With both response to intervention and PBIS, educators use a leveled approach to provide increasingly intense help to students with academic or behavioral difficulties. In general, Tier

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The problem with New York’s ultra-Orthodox Jewish schools during the pandemic

Covid-19 rates in New York — which have been very low in New York City for months — are rising again in areas where ultra-Orthodox Jews have been disregarding orders to follow social distancing rules to stem the spread of the coronavirus. Hasidic Jews — the most traditional of the ultra-Orthodox Jews in the United States — protested the restrictions, setting fires and burnings masks in the streets of Brooklyn.

The Religion News Service reported that more than 400 rabbis and other Jewish religious leaders signed a statement supporting efforts by New York officials to shut down the schools and

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How the pandemic made China’s tough college entrance exam even more stressful — and inequitable

This year, during the pandemic, things got much worse for Chinese students, as explained in this story by Rayna Song, a journalism student at Northwestern University. She spent two months researching the story, interviewing more than 30 people. It’s a fascinating look at a college admissions process even more frenzied than the one in this country.

By Rayna Song

Eighteen-year-old Jing Lin never dreamed that a virus would completely disrupt her meticulously designed plans to ace the gaokao, China’s college entrance exam. She saw an excellent score on the test as a ticket to a top university — and a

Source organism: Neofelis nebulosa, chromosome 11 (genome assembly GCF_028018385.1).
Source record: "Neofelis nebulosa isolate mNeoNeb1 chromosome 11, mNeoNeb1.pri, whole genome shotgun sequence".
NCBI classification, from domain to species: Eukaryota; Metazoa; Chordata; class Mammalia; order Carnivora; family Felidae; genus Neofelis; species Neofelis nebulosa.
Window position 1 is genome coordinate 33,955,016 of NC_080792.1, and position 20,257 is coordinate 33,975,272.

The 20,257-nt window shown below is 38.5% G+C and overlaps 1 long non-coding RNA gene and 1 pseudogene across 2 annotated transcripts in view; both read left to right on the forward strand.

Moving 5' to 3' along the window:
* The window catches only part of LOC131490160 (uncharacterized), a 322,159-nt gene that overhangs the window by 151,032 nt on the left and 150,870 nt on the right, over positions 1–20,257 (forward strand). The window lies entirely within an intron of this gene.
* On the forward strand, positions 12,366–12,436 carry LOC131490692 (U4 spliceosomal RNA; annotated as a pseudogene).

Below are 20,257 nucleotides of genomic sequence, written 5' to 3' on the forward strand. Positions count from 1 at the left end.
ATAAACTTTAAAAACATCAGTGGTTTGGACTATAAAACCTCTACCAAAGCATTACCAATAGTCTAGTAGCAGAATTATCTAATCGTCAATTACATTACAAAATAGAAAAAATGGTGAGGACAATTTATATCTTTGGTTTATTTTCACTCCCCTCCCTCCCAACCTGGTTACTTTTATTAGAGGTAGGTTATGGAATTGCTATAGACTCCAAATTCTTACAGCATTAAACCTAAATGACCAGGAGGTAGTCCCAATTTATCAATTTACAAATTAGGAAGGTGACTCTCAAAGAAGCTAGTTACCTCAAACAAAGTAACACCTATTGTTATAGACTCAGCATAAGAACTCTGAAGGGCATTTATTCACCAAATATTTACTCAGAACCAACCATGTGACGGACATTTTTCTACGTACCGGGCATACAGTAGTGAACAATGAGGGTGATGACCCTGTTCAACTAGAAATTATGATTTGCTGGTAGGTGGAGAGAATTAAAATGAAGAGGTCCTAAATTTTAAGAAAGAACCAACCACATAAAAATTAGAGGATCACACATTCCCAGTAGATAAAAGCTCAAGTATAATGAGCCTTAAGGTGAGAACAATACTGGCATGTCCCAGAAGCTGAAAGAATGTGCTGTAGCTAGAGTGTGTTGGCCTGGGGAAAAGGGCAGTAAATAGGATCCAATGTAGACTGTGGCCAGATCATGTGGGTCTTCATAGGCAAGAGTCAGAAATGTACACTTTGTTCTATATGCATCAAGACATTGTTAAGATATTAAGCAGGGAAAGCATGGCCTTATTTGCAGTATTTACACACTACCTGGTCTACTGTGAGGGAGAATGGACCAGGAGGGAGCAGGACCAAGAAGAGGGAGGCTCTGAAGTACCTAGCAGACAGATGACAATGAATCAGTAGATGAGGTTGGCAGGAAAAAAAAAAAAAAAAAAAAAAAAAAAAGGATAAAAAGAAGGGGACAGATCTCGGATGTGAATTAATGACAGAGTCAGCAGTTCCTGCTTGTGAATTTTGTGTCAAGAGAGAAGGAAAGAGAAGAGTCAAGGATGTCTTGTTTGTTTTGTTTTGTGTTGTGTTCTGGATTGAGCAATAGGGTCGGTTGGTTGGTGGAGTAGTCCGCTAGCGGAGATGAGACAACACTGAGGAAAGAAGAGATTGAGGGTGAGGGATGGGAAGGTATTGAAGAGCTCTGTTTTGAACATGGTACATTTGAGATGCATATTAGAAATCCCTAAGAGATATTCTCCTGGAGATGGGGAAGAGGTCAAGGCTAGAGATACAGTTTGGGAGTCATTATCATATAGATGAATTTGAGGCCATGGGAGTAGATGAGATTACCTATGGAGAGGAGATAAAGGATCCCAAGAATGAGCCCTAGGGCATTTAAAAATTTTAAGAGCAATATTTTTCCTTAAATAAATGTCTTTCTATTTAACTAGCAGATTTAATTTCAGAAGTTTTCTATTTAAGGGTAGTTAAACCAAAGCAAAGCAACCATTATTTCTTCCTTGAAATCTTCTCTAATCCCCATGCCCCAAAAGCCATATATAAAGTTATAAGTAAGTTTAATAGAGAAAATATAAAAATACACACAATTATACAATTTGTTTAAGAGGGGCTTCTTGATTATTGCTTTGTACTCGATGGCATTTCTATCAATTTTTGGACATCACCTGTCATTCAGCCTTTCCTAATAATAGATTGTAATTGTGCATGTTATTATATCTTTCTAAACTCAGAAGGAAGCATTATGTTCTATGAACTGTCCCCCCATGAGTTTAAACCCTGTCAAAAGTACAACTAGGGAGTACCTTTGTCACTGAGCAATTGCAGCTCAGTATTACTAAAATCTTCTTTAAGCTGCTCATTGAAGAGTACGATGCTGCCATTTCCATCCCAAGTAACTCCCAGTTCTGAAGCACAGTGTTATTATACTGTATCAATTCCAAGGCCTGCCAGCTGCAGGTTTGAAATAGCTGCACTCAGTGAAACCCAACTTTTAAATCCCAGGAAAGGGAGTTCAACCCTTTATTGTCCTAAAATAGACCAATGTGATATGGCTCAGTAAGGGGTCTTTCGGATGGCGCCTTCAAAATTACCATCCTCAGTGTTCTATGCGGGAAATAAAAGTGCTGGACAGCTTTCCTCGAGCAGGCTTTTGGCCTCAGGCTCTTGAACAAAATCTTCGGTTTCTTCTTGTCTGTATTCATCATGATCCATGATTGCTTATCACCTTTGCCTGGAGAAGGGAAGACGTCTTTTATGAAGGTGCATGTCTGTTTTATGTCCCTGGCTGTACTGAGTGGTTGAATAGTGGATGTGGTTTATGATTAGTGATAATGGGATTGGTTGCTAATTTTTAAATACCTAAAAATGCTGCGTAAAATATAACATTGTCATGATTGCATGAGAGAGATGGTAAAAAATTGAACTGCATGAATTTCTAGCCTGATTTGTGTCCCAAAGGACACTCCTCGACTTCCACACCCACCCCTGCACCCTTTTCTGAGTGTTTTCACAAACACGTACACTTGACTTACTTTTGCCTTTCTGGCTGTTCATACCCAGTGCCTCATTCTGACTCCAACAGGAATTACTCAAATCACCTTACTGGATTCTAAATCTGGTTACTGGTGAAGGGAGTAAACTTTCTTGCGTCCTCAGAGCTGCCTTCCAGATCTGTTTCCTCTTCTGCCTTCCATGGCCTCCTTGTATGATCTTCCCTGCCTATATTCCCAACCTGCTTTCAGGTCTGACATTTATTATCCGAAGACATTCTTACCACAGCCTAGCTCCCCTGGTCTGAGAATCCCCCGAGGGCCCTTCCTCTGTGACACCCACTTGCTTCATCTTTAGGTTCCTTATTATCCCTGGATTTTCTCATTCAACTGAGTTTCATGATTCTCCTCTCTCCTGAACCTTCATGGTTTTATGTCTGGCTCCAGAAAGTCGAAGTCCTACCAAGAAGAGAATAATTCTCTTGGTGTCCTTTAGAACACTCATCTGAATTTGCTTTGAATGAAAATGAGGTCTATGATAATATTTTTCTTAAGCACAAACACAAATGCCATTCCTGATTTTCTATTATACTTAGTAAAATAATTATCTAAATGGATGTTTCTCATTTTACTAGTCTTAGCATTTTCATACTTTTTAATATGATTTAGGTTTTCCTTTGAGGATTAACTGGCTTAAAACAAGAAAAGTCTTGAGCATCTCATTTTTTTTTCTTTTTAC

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Federal Civil Rights Data Finds Rise in Reported Sexual Assaults – Inside School Research

By Christina A. Samuels and Sarah D. Sparks

K-12 schools reported nearly twice as many allegations of sexual assaults and rape on campus in 2017-18 as in 2015-16, according to early analyses of the latest Civil Rights Data Collection.

The federal U.S. Department of Education’s Office for Civil Rights released its newest civil rights data collection on Thursday, covering some 50.9 million students in 97,632 district, charter, and juvenile justice schools. The release had been delayed due in part to the pandemic closures this spring, and the Education Department has announced it would also shift the 2019-20 data collection

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In new memoir, the father of ‘multiple intelligences’ explains how he conceived his famous theory

Growing up in Germany, my parents were typical comfortable young people of the 1920s. They danced, partied, skied, and were quite social. But having lost a child in a sledding accident, they were very protective of me. They did not want me to be involved in any activity that might result in serious injury. I was essentially barred from any sports, never skied, never played tackle football. I did not ride a bicycle until I was in my twenties, long out of the family home, and have never felt fully comfortable on two wheels. I was not antisocial but …